Canada's commitment to provide climate change financing reflects our support of the 2009 Copenhagen Accord. As part of our commitment to provide fast-start financing, Canada is contributing $1.2 billion in new and additional climate change financing over three years. In 2010-2011, Canada disbursed $396 million toward this commitment. This financing will go toward supporting effort by developing countries to reduce greenhouse gas emissions and adapt to the adverse impacts of climate change, with a focus on three priority areas: adaptation, clean energy, and forests and agriculture.
The Minister of International Cooperation announced in February 2009 that CIDA would increase the proportion of its bilateral country programming in 20 countries of focus in order to concentrate resources, intensify programming, and improve coordination. CIDA's increased focus in bilateral country programs allows Canada to make progress on its aid effectiveness agenda priorities of efficiency, focus, and accountability. In 2010-2011, 88 percent of CIDA's country program budget supported the 20 countries of focus, exceeding the 80-percent target for the fiscal year.
In 2010-2011, Canada continued to exceed its 2005 Gleneagles commitment to double annual aid to Africa from the 2003-2004 level by disbursing $2.17 billion to Africa. The commitment to doubling annual aid to the region encompasses all government departments and agencies delivering aid. This commitment was met in 2008-2009.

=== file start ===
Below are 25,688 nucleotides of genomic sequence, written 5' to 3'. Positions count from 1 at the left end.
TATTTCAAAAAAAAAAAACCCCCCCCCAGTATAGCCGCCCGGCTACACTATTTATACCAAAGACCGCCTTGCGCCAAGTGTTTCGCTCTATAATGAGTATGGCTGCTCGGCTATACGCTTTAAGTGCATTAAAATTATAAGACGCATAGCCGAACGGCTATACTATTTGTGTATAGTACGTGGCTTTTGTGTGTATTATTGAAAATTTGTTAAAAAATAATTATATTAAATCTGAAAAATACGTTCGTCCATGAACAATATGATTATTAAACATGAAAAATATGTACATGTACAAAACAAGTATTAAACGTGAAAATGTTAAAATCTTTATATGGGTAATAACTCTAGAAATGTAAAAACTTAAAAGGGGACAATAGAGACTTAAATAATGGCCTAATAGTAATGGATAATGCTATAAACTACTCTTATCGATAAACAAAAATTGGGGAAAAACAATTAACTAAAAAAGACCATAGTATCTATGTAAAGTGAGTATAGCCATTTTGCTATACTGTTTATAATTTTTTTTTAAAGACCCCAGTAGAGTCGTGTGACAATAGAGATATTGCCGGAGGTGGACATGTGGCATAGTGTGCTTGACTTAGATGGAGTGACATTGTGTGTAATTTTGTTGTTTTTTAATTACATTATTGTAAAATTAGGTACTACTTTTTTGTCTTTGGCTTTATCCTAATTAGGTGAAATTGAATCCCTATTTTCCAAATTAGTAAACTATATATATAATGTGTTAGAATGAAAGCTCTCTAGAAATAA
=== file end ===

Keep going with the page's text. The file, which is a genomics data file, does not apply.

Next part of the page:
At the International Conference on Financing for Development in 2002, Canada committed to doubling its international assistance from 2001-2002 levels. Budget 2010 fulfilled this commitment by increasing the IAE to $5 billion.
In fiscal year 2010-2011, Canada's international assistance levels from all sources (federal, provincial and municipal levels of government) reached more than $5.69 billion. CIDA provided 63 percent ($3.59 billion), the Department of Foreign Affairs and International Trade (DFAIT) provided 9 percent ($486.97 million), and the International Development Research Centre (IDRC) provided 3 percent ($170.88 million). The Department of Finance provided 15 percent ($846.56 million), up from 10 percent ($540.61 million) in 2009-2010, notably due to new programs such as the Fast-Start Climate Change financing as well as other initiatives such as the forgiveness of Haiti's multilateral debt. For more details, please refer to Table A in this report.
In fiscal year 2010-2011, Africa received the largest portion of Canadian international assistance, with $2.17 billion, or 38 percent. Asia received $1.19 billion, 21 percent, the Americas received $851.55 million, 15 percent, and Eastern Europe and the Middle East each received approximately 3 percent, with $196.71 million and $143.28 million, respectively. For more details, please refer to Table D1 in this report.
Detailed below are the top 20 country recipients of Canadian international assistance. The top 3 country recipients in fiscal year 2010-2011 were Haiti, $353.88 million, Afghanistan, $301.7 million, and Ethiopia, $176.66 million. For more details, please refer to Table D2 and Table D3 in this report.